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Kennedy and Khrushchev were enemies, ideological and military adversaries, who blundered into a dangerous confrontation that neither wanted nor anticipated. Each was aware that an accident, or even a misinterpretation, could set off a nuclear conflagration. Yet the circumstances of their political and international obligations, as well as their personal interests, compelled them to press their goals despite their recognition that nothing they could achieve was worth the consequences of a nuclear war.
Yet, by this night, they had nudged each other so close to the edge of the nuclear precipice that terror had entered their calculations. The first was to combine an earlier public pledge that the United States would not attack Cuba with a secret U. The second initiative was to accept Rusk's suggestion to contact Secretary General of the United Nations U Thant and ask him to propose a missile swap dismantling of the Jupiter missiles in exchange for the removal of the Soviet missiles. Kennedy would accept the offer, allowing him to avoid his commitment to the Joint Chiefs to begin military actions.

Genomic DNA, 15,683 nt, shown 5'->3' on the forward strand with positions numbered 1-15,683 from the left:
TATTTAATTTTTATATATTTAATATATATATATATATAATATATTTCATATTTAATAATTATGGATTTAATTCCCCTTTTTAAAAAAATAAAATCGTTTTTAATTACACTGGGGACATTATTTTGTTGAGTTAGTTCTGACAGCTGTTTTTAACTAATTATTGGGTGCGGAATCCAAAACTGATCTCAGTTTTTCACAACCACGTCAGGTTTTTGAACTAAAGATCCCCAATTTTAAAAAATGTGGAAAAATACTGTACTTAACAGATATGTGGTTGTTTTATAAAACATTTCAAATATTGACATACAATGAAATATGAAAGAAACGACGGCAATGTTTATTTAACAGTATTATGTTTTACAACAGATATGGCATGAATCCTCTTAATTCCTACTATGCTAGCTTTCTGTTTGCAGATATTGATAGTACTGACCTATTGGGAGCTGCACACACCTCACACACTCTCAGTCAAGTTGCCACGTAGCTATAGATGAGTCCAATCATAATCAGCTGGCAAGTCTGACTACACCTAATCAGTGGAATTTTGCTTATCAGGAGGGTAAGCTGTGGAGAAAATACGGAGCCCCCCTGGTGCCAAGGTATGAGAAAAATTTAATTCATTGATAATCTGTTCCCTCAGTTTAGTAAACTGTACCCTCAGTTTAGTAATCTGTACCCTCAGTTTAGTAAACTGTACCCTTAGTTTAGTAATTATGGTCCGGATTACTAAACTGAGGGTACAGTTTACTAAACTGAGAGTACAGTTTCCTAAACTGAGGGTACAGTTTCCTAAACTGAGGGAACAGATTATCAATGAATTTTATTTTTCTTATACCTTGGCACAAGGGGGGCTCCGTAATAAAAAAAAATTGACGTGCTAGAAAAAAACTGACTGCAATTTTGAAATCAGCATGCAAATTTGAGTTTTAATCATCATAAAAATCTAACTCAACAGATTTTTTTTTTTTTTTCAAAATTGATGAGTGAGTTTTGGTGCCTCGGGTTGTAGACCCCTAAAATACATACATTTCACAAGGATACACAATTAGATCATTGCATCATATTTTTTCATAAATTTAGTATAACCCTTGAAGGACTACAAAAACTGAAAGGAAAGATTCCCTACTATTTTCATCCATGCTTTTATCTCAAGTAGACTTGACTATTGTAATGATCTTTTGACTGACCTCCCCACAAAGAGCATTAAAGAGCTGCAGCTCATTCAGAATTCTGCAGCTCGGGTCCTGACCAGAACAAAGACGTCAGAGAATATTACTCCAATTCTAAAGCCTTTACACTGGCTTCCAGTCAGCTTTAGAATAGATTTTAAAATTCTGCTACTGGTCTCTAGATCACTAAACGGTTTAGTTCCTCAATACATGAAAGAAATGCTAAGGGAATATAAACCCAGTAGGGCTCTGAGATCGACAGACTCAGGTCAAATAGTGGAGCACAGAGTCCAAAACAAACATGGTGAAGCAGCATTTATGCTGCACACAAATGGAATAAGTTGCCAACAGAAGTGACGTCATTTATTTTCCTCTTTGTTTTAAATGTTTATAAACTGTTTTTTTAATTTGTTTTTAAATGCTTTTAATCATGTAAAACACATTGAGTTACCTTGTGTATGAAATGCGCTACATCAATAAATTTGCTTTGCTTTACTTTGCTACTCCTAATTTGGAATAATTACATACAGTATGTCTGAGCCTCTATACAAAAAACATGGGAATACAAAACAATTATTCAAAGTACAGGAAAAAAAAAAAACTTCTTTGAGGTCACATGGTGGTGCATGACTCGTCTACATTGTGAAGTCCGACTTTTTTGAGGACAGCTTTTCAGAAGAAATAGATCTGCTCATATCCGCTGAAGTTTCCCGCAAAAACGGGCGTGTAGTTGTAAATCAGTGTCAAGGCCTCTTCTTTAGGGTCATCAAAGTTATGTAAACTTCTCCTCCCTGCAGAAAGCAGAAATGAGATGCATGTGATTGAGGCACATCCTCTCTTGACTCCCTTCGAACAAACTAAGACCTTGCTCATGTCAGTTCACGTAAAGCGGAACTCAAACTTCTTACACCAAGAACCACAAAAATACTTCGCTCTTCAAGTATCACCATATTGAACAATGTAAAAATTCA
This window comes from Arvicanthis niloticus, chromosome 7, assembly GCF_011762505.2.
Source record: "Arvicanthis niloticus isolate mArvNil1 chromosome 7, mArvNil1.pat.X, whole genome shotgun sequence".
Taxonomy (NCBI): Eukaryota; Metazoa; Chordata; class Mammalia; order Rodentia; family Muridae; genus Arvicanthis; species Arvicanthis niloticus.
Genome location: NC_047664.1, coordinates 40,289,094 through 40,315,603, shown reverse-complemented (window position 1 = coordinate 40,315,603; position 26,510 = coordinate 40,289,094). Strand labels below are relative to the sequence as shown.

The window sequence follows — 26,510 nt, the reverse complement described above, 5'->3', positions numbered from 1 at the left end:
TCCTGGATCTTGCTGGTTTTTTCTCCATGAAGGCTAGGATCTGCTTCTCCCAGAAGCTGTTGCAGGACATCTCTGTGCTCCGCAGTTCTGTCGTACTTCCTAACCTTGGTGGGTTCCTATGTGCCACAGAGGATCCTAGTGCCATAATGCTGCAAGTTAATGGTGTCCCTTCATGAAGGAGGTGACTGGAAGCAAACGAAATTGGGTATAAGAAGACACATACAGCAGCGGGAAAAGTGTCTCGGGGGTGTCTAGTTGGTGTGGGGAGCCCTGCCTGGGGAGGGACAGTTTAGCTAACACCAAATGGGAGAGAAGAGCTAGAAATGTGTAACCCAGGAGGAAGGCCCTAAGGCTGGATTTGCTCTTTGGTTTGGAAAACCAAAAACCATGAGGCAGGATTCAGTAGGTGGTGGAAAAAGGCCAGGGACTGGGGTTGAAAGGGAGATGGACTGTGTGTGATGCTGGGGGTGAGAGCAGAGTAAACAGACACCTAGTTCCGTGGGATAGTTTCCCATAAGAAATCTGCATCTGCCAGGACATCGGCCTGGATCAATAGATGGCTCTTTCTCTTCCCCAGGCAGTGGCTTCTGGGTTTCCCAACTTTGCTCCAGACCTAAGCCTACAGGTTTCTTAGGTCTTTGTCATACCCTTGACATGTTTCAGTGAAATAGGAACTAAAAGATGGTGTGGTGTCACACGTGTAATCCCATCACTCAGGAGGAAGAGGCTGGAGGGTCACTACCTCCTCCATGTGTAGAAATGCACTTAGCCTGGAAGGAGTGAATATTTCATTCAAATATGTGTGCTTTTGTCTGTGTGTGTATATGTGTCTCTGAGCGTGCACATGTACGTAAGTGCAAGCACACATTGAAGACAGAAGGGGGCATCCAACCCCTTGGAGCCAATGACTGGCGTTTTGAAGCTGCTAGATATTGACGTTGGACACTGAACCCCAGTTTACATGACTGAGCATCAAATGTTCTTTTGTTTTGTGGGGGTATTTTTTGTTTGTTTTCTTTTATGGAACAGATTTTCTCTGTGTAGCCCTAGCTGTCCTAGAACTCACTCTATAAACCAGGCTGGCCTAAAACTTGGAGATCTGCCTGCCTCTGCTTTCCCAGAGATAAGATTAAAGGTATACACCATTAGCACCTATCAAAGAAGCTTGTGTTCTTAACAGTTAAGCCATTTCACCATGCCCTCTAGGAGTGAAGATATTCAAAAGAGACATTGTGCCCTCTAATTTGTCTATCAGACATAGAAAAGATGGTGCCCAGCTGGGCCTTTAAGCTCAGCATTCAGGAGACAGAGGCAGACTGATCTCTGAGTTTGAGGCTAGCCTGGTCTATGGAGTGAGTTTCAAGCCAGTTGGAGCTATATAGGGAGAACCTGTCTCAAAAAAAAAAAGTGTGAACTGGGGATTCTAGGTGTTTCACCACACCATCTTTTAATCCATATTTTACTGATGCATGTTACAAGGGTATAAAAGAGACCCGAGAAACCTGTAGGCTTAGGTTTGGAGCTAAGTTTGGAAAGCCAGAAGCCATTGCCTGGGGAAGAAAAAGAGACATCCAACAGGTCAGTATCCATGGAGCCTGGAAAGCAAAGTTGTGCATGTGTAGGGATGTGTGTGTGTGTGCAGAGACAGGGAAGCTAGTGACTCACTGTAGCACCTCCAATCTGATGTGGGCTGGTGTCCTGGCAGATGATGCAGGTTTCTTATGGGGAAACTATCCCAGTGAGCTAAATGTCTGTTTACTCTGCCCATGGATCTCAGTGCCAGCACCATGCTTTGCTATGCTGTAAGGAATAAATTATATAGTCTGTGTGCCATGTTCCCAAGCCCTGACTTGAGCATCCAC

But Khrushchev had looked deeper into the abyss on Saturday night, and fearful that the ally he was seeking to protect was on the verge of starting a war, he precipitously ended the crisis on Sunday with a surprise announcement over Radio Moscow. This time we really were on the verge of war. The most dangerous part of the crisis was over. What remained were negotiations related to the removal of associated weapons systems and inspection agreements which Castro refused to accept.
Looking back at the Cuban Missile Crisis from the perspective of 50 years, it is clear that the dangers were greater than contemporaries understood: that most of the advice the President received would have led to war and that Khrushchev and Kennedy entered the crisis as adversaries seeking advantages but quickly became partners in search of a peaceful resolution.
In all of this, good luck was an indispensable ingredient. Five decades of research also reveals why, absent revision, history petrifies into myth.